Frontiers in Bioscience-Landmark (FBL) is published by IMR Press from Volume 26 Issue 5 (2021). Previous articles were published by another publisher on a subscription basis, and they are hosted by IMR Press on imrpress.com as a courtesy and upon agreement with Frontiers in Bioscience.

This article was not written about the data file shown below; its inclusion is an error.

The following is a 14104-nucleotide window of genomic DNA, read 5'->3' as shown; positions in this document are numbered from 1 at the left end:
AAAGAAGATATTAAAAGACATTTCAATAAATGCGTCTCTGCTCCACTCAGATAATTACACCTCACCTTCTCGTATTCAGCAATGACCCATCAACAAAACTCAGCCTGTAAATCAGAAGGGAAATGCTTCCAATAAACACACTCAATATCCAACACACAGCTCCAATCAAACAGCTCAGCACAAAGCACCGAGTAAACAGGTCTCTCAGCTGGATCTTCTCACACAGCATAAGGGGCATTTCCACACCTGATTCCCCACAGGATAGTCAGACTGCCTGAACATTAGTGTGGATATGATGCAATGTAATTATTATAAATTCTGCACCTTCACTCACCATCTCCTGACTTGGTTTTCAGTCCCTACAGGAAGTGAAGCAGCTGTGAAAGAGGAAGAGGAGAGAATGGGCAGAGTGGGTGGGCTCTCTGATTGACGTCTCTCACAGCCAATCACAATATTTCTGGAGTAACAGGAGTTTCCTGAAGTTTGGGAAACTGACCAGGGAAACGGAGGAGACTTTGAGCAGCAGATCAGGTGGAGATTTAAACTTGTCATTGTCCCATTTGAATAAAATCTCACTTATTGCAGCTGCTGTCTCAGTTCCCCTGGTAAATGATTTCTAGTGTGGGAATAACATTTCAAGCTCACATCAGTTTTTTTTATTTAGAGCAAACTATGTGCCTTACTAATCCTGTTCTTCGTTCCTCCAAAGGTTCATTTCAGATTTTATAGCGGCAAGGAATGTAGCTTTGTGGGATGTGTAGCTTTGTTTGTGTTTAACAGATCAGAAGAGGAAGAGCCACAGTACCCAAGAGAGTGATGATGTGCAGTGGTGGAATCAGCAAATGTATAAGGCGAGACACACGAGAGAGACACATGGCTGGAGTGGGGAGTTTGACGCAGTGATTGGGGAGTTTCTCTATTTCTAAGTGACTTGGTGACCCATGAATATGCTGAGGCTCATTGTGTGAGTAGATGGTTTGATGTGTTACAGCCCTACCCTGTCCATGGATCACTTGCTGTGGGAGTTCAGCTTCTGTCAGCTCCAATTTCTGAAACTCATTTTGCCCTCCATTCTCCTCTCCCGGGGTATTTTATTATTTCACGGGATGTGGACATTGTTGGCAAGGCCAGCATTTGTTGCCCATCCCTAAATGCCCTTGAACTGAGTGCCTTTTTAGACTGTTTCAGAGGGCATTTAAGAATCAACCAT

A variety of systemic risk factors, including smoking, hypertension, hyperlipidemia and diabetes have been found to promote atherosclerosis. Although these elements affect blood vessels equally, clinically significant lesions develop at predictable locations, i.e., major branch points and bifurcations. This suggests that the development of clinically significant atherosclerotic plaques involves a complex interplay between vascular anatomy, vascular biology and hemodynamic forces. Cyclic strain, circumferential pulsatile pressure exerted upon a vessel wall, has been found to cause changes in endothelial cells that tend to disfavor atherosclerosis formation. Cultured endothelial cells have been shown to migrate, proliferate and alter cytoskeletal alignment in response to cyclic strain. Levels of macromolecules such as prostacyclin, endothelin, nitric oxide and tissue plasminogen activator have been found to be altered by cyclic strain. Additionally, cyclic strain has been shown to stimulate expression of cellular adhesion molecules such as ICAM-1 and intracellular second messenger systems such as the adenylate cyclase-cAMP, diacylglycerol-IP3, and protein kinase C pathways. This article reviews the most current pertinent literature and summarizes the presently known effects of cyclic strain on endothelial cells.